'Star Wars: The Last Jedi' launches Hamill's character into new dimensions

itemprop

Mark Hamill Courtesy of Walt Disney Studios

The return of Star Wars may have been the most hyped movie event in years, but let’s face it: Episodes one through three set the bar extremely low.

From Hayden Christensen’s acting to Jar Jar Binks’ existence, those movies were categorically awful. While the seventh installment, The Force Awakens, wasn’t a terrible movie by any means—more so a mediocre rehashing of the plot of A New Hope —it probably got more credit than it deserved for its vast improvement over predecessors.

Yet, The Force Awakens laid a solid foundation for the latest installment, The Last Jedi, and with Rian Johnson taking the helm, this picture shows marked improvement.

Johnson’s previous film credits are relatively few for a director tapped to head the biggest franchise ever, but he has made a name for himself playing with genre conventions. Brick was a high school noir. Looper explored uncharted time travel territory. While here he’s constrained a bit by the Disney mantle, he is given some room to play. We haven’t been surprised by a Star Wars movie since the iconic “I am your father” line in The Empire Strikes Back, but Johnson aims to subvert, so for the first time in years we second guess ourselves.

The Last Jedi picks up shortly after The Force Awakens, though it’s not quite linear. Finn (John Boyega) is receiving medical treatment. Poe Dameron (Oscar Isaac) is leading an attack on First Order ships with trademark devil-may-care attitude. And Rey (Daisy Ridley) is where we left her, a moment away from meeting Luke Skywalker (Mark Hamill). She wants to learn from the fabled Jedi master and bring him back to the good fight. But Luke wants no part of her war and immediately tosses away the lightsaber Daisy had been carrying for him.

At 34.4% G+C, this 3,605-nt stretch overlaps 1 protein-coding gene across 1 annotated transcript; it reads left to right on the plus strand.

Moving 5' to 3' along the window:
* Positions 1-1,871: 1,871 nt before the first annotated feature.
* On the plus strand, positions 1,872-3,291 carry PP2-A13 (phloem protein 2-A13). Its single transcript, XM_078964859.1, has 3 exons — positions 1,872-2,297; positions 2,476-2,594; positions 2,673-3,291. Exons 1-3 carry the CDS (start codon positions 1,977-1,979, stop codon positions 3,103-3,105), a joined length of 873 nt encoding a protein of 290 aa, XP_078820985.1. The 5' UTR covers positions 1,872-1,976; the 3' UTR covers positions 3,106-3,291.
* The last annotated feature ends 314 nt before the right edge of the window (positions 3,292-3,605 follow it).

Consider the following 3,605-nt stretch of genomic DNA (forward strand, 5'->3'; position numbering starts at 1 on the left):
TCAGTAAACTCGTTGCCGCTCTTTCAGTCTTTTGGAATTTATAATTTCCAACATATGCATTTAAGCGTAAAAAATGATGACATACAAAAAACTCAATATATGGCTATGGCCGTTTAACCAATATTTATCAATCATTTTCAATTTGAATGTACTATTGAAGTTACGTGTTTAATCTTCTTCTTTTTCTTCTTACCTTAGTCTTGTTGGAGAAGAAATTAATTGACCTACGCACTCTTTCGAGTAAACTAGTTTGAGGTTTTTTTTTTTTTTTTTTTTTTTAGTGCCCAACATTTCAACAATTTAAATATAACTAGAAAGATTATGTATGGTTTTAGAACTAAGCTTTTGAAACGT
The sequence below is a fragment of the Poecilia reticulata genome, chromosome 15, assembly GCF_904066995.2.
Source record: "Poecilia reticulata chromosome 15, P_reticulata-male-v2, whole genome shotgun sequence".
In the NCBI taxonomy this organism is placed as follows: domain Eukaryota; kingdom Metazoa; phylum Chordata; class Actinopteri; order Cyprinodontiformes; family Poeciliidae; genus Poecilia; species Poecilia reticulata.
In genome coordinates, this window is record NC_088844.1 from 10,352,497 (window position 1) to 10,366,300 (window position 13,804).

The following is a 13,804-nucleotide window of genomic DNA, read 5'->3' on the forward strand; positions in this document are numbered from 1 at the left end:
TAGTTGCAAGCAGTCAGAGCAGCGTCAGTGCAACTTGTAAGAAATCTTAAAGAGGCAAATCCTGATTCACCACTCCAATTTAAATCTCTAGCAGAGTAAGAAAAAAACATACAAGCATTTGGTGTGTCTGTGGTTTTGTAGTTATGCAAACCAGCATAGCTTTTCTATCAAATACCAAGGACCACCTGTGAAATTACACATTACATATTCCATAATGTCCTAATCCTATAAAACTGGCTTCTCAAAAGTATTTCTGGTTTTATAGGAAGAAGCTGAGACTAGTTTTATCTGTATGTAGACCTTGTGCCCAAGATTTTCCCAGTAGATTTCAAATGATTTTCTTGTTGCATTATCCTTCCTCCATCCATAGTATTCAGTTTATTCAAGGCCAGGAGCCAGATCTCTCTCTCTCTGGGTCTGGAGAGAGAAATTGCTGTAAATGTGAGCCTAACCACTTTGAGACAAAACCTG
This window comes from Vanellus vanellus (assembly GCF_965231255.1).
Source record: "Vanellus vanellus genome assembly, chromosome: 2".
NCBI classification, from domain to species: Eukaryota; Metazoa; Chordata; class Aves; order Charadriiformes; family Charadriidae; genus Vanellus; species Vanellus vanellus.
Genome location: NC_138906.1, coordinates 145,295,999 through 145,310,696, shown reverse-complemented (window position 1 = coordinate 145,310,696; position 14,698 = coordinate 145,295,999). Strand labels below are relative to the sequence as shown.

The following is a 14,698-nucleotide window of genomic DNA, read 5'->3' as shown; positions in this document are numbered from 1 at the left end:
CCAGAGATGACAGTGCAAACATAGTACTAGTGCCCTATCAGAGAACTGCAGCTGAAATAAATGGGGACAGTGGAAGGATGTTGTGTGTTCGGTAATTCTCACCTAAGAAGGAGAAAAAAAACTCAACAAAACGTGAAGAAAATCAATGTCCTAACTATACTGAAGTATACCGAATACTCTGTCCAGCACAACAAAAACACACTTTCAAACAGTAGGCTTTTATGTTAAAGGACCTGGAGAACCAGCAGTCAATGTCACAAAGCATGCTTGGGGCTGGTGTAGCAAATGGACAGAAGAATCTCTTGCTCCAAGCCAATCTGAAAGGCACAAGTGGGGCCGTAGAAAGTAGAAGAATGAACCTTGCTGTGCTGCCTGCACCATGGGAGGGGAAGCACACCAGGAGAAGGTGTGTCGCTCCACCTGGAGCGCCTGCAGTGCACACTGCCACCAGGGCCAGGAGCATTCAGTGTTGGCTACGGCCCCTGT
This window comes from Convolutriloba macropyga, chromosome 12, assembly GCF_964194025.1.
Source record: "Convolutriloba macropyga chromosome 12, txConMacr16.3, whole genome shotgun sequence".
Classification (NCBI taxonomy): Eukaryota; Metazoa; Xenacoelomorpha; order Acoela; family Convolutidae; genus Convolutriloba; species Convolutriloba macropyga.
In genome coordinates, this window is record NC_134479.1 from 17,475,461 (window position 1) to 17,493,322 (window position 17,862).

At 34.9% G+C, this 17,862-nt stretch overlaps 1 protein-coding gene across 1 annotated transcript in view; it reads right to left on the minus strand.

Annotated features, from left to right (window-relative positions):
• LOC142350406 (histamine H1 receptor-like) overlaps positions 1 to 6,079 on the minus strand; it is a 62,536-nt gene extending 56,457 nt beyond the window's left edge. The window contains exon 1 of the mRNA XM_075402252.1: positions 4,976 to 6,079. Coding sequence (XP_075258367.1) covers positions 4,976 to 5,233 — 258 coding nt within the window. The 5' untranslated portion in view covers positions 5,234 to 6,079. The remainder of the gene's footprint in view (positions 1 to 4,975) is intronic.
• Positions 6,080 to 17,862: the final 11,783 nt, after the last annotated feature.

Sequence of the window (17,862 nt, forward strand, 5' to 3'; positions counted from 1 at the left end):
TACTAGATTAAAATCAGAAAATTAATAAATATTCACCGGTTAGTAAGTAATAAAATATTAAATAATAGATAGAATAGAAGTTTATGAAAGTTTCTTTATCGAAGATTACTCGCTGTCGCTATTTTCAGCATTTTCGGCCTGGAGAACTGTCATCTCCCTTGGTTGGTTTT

Things are immediately more interesting than in the last movie. Mark Hamill has developed as an actor since 1977, and he proves his range as a man conflicted by his past, rather than a somewhat one-dimensional Joseph Campbell hero. This isn’t your goodie two-shoes Tatooine whiner—as the plot unfolds and we chip away the mystery of what exactly happened between him and Kylo Ren (Adam Driver), Luke gets the nuance he’s always deserved.

The broader issue for Star Wars is still that of stakes. While Johnson, as mentioned, was able to toy with rules to some extent, we still have a fairly traditional narrative. The story jumps back and forth, perhaps to its detriment, because every close shave feels progressively more clichéd. The Last Jedi clocks in at 2:30, but the timeline-hopping and multiple false endings make it feel much longer.

Star Wars diehards will surely love that, because it means more time for insane space dogfights. And to Johnson’s credit, it’s a lot of story to pack into one movie. Incredibly, he’s found untapped ideas in a setting we’ve seen seven times before.

The second movie in this trilogy may not pack the gravity of Empire, but it’s distinguishing itself as a big step up. The progress here—and its loose ends—leads us to believe that the ninth episode will be the best of the current bunch.

And Disney seems happy: Rian Johnson is getting his own side Star Wars trilogy, which is really what the franchise needs. What made Rogue One so enjoyable is that it wasn’t limited by the grander story arc. You could kill people off on a Game of Thrones-esque whim. Besides, such an expansive universe deserves to be explored beyond one bloodline. A blank slate for somebody as talented as Johnson is cause for excitement.

Star Wars: The Last Jedi
Director: Rian Johnson
Starring: Daisy Ridley, John Boyega, Mark Hamill
Rated: PG-13
Theater: Opens Friday, area theaters


Sponsor Content